An earthy Carly Simon graces the cover of July's In Style, the magazine that proves celebrities don't live in hotels. As she philosophizes about her ornate and spectacular Martha's Vineyard estate, Ms. Simon describes how it evolved from James Taylor's "bachelor hippie shack" into her labyrinthine home with 11 decks.
"Our styles were very different in a way," she says. "James was very spare. He liked clean lines, clean walls. I'm much more feminine, but at the time I was convinced he was right. I got into it." Is there a metaphor in the house?
In any case, with this In Style photo spread, Ms. Simon makes official her membership in a very special club, one I've been tracking through magazines with equal parts awe and admiration. Can we talk about celebrity mouths? Here is a partial list of famous people whose smiles and frowns can alter the national weather report: Sandra Bernhard, Carol Channing, Steven Tyler, Carly Simon, Mary Tyler Moore, Mick Jagger, Joni Mitchell, Julia Roberts, Geena Davis. . . . It goes on, including runners-up such as Suzanne Somers, Joan Van Ark and Loretta Swit. These stars have mouths so wide they almost render cheeks irrelevant. Their grins are strictly ear to ear.
Gross on Gere
Esquire for July has cobbled together a gossipy piece on Richard Gere, the Man Who Was Dumped by Cindy. The cover promises a heartfelt Gere confessional about "Cindy Who?" but Mr. Gere wouldn't talk to Esquire, so writer Michael Gross went after a bunch of friends and colleagues. Predictably, Ms. Crawford is painted as the career opportunist, Mr. Gere as the wounded mole-loving monk/mensch. Photographer Herb Ritts probably portrays it most objectively: "He's spiritual. Cindy gave a try, but she's not into eating yak butter."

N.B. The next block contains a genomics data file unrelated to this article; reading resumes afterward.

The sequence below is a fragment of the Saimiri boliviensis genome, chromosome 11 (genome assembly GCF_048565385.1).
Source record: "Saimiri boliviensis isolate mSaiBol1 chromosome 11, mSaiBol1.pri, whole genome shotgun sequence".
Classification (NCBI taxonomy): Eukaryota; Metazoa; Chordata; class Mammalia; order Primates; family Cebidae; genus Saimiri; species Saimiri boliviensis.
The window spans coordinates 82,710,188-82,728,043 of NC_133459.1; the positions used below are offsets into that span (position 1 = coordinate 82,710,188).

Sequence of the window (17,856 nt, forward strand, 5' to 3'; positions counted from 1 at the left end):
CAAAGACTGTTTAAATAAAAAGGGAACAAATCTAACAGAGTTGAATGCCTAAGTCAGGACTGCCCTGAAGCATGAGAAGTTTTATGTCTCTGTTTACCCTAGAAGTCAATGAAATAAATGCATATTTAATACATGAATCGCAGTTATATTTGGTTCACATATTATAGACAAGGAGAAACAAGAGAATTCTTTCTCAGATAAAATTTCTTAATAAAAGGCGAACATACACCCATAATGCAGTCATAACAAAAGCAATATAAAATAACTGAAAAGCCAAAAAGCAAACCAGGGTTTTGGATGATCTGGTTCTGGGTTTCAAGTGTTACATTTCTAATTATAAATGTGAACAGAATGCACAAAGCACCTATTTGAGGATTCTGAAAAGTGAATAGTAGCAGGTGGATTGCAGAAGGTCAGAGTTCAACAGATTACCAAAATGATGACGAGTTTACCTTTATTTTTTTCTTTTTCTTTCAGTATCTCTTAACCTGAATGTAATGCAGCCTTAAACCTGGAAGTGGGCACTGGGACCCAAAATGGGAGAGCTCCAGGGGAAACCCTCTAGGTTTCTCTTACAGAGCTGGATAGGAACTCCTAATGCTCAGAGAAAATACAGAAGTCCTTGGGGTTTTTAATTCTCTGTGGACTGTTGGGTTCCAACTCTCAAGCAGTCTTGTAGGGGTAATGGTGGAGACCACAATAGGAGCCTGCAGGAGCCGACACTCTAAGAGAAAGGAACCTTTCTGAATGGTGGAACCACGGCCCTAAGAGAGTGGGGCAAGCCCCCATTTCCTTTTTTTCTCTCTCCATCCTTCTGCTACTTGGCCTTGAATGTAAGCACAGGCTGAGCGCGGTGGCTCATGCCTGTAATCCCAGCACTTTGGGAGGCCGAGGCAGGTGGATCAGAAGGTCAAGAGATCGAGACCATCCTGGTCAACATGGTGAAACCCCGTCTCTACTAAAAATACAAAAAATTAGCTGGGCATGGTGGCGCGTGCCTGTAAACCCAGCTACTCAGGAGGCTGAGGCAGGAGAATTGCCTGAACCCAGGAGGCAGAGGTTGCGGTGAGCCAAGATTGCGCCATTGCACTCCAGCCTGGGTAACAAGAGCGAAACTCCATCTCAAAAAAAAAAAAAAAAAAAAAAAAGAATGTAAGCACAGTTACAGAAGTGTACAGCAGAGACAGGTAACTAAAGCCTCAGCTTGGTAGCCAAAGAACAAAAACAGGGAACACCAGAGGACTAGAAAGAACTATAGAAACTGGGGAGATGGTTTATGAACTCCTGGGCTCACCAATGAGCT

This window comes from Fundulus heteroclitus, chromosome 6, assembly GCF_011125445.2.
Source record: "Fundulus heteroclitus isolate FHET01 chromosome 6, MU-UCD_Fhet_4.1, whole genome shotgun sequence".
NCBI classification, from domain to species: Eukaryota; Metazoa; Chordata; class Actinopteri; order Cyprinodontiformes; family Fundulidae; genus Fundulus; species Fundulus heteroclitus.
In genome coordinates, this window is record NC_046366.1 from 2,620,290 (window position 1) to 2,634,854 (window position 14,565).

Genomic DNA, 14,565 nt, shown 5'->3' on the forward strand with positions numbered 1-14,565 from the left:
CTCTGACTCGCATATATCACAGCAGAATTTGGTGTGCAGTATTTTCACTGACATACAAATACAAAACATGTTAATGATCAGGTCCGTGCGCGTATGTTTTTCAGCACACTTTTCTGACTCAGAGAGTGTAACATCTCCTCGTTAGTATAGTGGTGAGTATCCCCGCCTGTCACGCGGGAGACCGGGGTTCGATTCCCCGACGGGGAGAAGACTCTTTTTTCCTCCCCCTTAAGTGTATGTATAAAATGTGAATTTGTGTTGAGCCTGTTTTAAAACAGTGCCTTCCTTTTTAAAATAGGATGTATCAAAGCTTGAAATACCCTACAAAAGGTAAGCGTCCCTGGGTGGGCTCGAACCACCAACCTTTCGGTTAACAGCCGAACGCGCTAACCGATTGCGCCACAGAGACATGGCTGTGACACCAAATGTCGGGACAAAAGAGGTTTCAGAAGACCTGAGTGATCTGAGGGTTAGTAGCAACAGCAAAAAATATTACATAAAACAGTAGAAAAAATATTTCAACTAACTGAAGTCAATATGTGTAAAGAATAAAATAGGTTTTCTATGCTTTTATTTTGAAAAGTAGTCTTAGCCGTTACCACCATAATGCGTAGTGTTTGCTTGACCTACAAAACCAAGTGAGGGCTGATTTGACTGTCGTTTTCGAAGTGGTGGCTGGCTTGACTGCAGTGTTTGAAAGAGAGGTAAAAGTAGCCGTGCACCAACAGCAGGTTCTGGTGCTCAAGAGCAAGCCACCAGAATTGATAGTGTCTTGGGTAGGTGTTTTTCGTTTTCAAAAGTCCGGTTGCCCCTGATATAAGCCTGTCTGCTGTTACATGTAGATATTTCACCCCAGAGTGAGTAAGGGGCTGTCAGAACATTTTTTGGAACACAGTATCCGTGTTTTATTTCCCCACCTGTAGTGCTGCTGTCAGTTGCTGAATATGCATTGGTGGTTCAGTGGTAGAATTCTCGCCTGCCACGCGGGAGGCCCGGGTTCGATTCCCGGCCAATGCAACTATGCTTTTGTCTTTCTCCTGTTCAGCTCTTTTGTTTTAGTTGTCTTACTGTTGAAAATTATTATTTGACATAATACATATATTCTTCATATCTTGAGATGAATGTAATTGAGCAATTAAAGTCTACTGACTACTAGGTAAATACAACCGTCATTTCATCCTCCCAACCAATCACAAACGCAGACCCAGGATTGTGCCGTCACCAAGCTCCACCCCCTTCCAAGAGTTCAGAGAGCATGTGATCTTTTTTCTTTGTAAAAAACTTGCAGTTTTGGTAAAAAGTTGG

Mr. Gere did grant an interview to Us for July, but he refuses to discuss his failed marriage. Asked if he wants to set the record straight, he says only, "No. I have no interest. It's nobody's business."
Nevertheless, in case you were looking for dishy subtext, writer Tom O'Neill assures us that "Crawford's presence is felt in every heavy pause that punctuates his comments about having children, and . . . his own rootless wanderings." Meanwhile, Mr. Gere's I'm-proud-to-be-gray hair has taken a turn for the dark side. He tells Us, "This is my hair, but it actually is growing in darker than it was. . . . It's peculiar, I can't figure it out." Just another one of those celebrity mysteries.
Out for July/August contains the much-publicized denial by Keanu Reeves, long assumed to be gay. Writer Tim Allis' fawning cover story, in an issue dubbed "The Straight Issue," portrays Mr. Reeves as "a '90s twist on poetry in motion" with "his tough-but-tender looks, his dude-acious bod, those eyes." Mr. Allis also argues that "the man who played Hamlet on stage in Winnipeg is nothing if not introspective." But what about the man who starred in the "Bill and Ted" movies?
Mr. Reeves says that rumors about his secret Mexican marriage to David Geffen, followed by a Barneys shopping spree, are silly. "I guess I have to say I've never met the guy," he says. Mr. Reeves also says he has no gay actor friends, and that he's never caught wind of any Hollywood prejudice against gay actors. "If that's hard to believe," writes Mr. Allis, "believe that it's uttered with a voice of earnest sincerity."
Double summer issues: Rolling Stone for July 13-27 features some fantastic photos of Jim Carrey, including one of the comedian as an oil-slick mermaid. The article goes way into Mr. Carrey's dark side, including money-crazed divorce negotiations with his wife. . . . Entertainment Weekly for June 30/July 7 is "The Cool Issue," the magazine's traditional assessment of what is "happening." Cool hero: Val Kilmer. Cool co-star: Lauren Holly, .. Jim Carrey's current love interest. Cool couple: Nicolas Cage and Patricia Arquette. Cool ditz: Lisa Kudrow from "Friends." And on the uncool list: Adam Sandler, Norman Mailer, "Beverly Hills 90210" and the most backlashed star of the moment, David Letterman.